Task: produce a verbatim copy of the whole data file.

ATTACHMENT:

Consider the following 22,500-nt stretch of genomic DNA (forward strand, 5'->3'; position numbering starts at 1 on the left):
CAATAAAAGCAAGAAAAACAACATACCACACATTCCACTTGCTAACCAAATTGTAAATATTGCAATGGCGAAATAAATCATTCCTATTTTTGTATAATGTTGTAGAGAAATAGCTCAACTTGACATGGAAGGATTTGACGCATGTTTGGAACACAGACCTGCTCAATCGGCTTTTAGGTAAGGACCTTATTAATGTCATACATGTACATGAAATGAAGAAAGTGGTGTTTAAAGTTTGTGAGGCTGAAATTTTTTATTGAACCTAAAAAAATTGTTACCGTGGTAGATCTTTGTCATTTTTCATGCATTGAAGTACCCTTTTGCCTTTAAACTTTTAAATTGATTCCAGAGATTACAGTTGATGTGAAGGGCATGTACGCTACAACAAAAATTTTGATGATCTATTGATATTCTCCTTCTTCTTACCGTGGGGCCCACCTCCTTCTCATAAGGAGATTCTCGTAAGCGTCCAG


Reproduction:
Consider the following 22,500-nt stretch of genomic DNA (forward strand, 5'->3'; position numbering starts at 1 on the left):
CAATAAAAGCAAGAAAAACAACATACCACACATTCCACTTGCTAACCAAATTGTAAATATTGCAATGGCGAAATAAATCATTCCTATTTTTGTATAATGTTGTAGAGAAATAGCTCAACTTGACATGGAAGGATTTGACGCATGTTTGGAACACAGACCTGCTCAATCGGCTTTTAGGTAAGGACCTTATTAATGTCATACATGTACATGAAATGAAGAAAGTGGTGTTTAAAGTTTGTGAGGCTGAAATTTTTTATTGAACCTAAAAAAATTGTTACCGTGGTAGATCTTTGTCATTTTTCATGCATTGAAGTACCCTTTTGCCTTTAAACTTTTAAATTGATTCCAGAGATTACAGTTGATGTGAAGGGCATGTACGCTACAACAAAAATTTTGATGATCTATTGATATTCTCCTTCTTCTTACCGTGGGGCCCACCTCCTTCTCATAAGGAGATTCTCGTAAGCGTCCAG